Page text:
Donald Trump is the presidential candidate that reality TV made. An electorate trained in voting contestants on and off shows like “American Idol” wants to keep him around because he makes things interesting. Instead of any plausible policy stance, Mr. Trump has built his campaign around an entertaining TV persona.
Reality television has always been fixated on the trappings of wealth, from the Real Housewives to the Kardashians and Vanderpumps. In that sense, it’s no different from any popular entertainment, from 19th-century novels to “Dynasty.” We like stories about the rich for a lot of reasons — they live out our aspirations, and their mistakes and foibles shrink the gulf between their lives and ours. In a sense, Mr. Trump’s immersion in the medium of reality TV normalizes his wealth. He connects with an audience for whom he represents the sort of rich guy they would be if they had the money.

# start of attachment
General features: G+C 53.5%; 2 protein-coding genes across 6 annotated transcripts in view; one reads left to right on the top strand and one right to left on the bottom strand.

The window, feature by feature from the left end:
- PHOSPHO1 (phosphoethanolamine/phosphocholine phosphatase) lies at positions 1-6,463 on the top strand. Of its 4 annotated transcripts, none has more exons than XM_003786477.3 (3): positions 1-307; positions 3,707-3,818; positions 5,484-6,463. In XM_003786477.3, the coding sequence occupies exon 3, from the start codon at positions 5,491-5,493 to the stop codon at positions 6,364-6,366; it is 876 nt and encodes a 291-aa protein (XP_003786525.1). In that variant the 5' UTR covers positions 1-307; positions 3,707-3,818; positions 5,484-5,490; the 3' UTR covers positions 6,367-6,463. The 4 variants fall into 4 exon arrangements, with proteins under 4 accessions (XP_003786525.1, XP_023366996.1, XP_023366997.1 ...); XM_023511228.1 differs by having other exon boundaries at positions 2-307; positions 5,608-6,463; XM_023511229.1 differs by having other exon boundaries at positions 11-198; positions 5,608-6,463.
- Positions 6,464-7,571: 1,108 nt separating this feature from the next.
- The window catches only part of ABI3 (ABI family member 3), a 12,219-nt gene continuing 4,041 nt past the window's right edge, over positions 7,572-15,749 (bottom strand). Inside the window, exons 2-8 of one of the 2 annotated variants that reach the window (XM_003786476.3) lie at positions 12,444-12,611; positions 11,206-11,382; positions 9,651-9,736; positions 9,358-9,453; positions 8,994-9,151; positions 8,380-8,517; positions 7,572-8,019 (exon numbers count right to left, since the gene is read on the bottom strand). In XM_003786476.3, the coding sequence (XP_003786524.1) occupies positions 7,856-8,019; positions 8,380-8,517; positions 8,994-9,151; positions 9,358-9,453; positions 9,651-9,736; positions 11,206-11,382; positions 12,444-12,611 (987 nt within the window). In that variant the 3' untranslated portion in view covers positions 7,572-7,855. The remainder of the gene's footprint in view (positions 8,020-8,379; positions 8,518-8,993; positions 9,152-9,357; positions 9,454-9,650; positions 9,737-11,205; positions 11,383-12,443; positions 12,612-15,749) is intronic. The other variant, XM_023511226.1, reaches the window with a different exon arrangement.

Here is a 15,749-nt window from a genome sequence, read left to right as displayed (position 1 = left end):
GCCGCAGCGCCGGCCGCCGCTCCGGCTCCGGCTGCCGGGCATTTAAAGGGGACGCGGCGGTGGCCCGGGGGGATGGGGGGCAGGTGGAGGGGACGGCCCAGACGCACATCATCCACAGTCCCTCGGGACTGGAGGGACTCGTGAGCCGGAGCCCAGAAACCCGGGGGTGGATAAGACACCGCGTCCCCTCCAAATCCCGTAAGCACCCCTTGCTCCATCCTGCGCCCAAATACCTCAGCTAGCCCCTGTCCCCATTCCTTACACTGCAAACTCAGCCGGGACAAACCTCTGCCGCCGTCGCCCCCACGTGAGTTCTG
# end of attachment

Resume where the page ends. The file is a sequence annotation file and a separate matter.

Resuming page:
Even if Mr. Trump’s poll numbers do begin to dwindle as the G.O.P. electorate gets to know him better, he’ll continue to draw an audience. In fact, Mr. Trump may be even more entertaining as an underdog, when he’ll have even less incentive to play nice.
That’s because reality shows thrive on high stakes, and there’s nothing higher than leadership of the No. 1 country in the world. Nobody tunes in to “Deadliest Catch” to watch a routine fishing trip — we want to feel that the boat could capsize at any moment and four tons of king crabs could crush the greenhorn beneath their writhing weight.
So, no surprise: Mr. Trump rates. Love him or hate him, he makes us feel as if the future of our country is teetering on the precipice. It might be entertaining to watch our country implode under his leadership, but one of the great pleasures of reality television is being able to turn it off when you’ve had enough.
Seth Grossman, “Donald Trump, Our Reality TV Candidate”, The New York Times (27 September 2015), SR4.